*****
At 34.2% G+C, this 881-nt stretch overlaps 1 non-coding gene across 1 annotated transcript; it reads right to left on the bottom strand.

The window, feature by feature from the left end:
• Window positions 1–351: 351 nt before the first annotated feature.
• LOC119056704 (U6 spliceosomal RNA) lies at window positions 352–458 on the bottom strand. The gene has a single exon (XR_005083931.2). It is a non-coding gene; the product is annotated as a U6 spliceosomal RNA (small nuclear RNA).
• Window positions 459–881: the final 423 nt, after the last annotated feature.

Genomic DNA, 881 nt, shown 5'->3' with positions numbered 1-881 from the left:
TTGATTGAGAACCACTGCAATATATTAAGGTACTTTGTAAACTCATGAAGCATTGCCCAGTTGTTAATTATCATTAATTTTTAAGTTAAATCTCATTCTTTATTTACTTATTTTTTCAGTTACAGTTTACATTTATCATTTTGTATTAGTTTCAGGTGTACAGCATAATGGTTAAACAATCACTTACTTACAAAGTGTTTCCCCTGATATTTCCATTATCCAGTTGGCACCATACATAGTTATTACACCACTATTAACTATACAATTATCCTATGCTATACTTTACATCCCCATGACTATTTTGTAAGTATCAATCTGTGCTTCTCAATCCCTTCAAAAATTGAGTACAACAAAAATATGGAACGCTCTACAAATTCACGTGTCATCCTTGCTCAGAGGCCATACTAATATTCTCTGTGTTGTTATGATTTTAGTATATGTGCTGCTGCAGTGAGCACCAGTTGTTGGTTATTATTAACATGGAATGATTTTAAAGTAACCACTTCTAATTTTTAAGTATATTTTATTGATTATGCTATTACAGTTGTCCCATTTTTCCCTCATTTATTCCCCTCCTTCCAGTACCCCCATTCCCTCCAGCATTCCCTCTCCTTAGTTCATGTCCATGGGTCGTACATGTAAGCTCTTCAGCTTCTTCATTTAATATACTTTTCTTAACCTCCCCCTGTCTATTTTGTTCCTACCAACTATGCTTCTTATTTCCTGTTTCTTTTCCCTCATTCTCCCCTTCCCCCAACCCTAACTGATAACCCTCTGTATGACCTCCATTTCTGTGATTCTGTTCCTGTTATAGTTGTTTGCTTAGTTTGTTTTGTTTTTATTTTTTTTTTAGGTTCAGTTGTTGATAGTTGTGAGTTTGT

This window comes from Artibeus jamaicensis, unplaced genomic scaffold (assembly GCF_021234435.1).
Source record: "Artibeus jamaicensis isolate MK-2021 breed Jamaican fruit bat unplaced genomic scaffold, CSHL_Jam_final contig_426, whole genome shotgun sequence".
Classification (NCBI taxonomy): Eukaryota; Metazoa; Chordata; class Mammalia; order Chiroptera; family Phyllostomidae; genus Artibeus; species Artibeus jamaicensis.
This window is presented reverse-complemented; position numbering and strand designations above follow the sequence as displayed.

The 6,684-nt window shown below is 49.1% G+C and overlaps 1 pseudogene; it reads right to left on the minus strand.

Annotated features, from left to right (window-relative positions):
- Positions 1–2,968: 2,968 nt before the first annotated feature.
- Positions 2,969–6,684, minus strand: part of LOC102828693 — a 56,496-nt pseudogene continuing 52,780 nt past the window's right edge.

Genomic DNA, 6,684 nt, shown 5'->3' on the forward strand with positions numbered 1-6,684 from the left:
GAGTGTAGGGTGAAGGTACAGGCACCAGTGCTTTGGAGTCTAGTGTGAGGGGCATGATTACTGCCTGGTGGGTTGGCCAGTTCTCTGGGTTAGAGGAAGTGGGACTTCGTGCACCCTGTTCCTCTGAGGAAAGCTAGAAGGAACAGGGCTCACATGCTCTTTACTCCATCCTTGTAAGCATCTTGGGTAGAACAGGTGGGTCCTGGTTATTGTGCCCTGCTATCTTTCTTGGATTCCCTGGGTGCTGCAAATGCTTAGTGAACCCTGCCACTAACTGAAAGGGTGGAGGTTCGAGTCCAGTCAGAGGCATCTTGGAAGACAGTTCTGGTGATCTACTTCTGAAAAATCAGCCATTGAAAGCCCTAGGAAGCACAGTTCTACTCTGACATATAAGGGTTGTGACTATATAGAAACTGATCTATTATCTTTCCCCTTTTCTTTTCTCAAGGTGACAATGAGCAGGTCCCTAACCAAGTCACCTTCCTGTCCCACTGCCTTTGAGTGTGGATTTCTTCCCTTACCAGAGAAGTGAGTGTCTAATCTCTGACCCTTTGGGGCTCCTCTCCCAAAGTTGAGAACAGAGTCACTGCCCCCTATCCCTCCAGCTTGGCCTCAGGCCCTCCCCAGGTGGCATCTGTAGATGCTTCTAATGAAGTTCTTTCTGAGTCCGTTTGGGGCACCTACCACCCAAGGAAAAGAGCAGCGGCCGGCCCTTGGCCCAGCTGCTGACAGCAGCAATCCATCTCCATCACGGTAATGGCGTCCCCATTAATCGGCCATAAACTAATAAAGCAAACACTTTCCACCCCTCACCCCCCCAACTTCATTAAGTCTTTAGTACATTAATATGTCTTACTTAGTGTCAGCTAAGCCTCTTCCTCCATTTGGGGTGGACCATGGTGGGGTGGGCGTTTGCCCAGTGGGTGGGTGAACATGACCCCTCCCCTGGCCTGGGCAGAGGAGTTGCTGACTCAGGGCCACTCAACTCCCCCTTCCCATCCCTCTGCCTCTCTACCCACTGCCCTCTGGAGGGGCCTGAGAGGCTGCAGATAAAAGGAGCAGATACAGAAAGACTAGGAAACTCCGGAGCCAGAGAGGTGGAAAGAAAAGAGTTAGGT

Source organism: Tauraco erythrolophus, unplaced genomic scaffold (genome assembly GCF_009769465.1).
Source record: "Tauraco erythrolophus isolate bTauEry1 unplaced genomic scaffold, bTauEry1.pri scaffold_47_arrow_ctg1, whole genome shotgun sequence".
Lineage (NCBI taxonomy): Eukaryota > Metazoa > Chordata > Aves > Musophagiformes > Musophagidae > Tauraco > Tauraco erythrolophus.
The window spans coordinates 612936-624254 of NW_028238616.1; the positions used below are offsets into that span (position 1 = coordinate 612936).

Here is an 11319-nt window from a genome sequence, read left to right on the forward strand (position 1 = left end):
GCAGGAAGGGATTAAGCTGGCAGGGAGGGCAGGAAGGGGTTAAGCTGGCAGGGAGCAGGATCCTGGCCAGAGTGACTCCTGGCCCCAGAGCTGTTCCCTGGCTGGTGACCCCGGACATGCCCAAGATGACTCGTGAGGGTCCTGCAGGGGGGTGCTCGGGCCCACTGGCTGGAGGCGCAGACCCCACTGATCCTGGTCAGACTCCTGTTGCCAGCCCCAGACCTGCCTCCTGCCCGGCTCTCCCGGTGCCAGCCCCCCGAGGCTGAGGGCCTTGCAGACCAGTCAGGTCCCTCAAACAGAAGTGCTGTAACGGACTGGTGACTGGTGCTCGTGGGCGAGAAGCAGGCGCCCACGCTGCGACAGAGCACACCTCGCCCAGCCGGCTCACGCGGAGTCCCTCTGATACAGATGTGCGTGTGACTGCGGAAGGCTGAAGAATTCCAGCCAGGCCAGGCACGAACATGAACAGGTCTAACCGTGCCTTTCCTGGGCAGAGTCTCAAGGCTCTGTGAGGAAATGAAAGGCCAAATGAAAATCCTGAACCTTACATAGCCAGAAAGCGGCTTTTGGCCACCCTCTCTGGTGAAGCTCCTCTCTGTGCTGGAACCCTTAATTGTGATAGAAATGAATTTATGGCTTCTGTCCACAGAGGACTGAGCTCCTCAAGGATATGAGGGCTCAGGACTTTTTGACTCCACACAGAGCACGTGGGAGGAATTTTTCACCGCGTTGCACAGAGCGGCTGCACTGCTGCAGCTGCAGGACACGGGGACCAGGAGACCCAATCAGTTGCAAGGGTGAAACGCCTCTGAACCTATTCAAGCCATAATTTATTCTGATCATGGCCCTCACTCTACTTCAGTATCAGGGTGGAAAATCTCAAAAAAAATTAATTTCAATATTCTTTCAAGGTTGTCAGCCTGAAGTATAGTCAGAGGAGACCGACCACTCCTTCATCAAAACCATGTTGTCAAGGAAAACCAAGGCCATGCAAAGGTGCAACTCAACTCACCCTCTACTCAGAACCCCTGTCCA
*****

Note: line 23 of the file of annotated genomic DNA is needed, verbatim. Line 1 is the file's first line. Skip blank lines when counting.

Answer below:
GCAGGAAGGGATTAAGCTGGCAGGGAGGGCAGGAAGGGGTTAAGCTGGCAGGGAGCAGGATCCTGGCCAGAGTGACTCCTGGCCCCAGAGCTGTTCCCTGGCTGGTGACCCCGGACATGCCCAAGATGACTCGTGAGGGTCCTGCAGGGGGGTGCTCGGGCCCACTGGCTGGAGGCGCAGACCCCACTGATCCTGGTCAGACTCCTGTTGCCAGCCCCAGACCTGCCTCCTGCCCGGCTCTCCCGGTGCCAGCCCCCCGAGGCTGAGGGCCTTGCAGACCAGTCAGGTCCCTCAAACAGAAGTGCTGTAACGGACTGGTGACTGGTGCTCGTGGGCGAGAAGCAGGCGCCCACGCTGCGACAGAGCACACCTCGCCCAGCCGGCTCACGCGGAGTCCCTCTGATACAGATGTGCGTGTGACTGCGGAAGGCTGAAGAATTCCAGCCAGGCCAGGCACGAACATGAACAGGTCTAACCGTGCCTTTCCTGGGCAGAGTCTCAAGGCTCTGTGAGGAAATGAAAGGCCAAATGAAAATCCTGAACCTTACATAGCCAGAAAGCGGCTTTTGGCCACCCTCTCTGGTGAAGCTCCTCTCTGTGCTGGAACCCTTAATTGTGATAGAAATGAATTTATGGCTTCTGTCCACAGAGGACTGAGCTCCTCAAGGATATGAGGGCTCAGGACTTTTTGACTCCACACAGAGCACGTGGGAGGAATTTTTCACCGCGTTGCACAGAGCGGCTGCACTGCTGCAGCTGCAGGACACGGGGACCAGGAGACCCAATCAGTTGCAAGGGTGAAACGCCTCTGAACCTATTCAAGCCATAATTTATTCTGATCATGGCCCTCACTCTACTTCAGTATCAGGGTGGAAAATCTCAAAAAAAATTAATTTCAATATTCTTTCAAGGTTGTCAGCCTGAAGTATAGTCAGAGGAGACCGACCACTCCTTCATCAAAACCATGTTGTCAAGGAAAACCAAGGCCATGCAAAGGTGCAACTCAACTCACCCTCTACTCAGAACCCCTGTCCA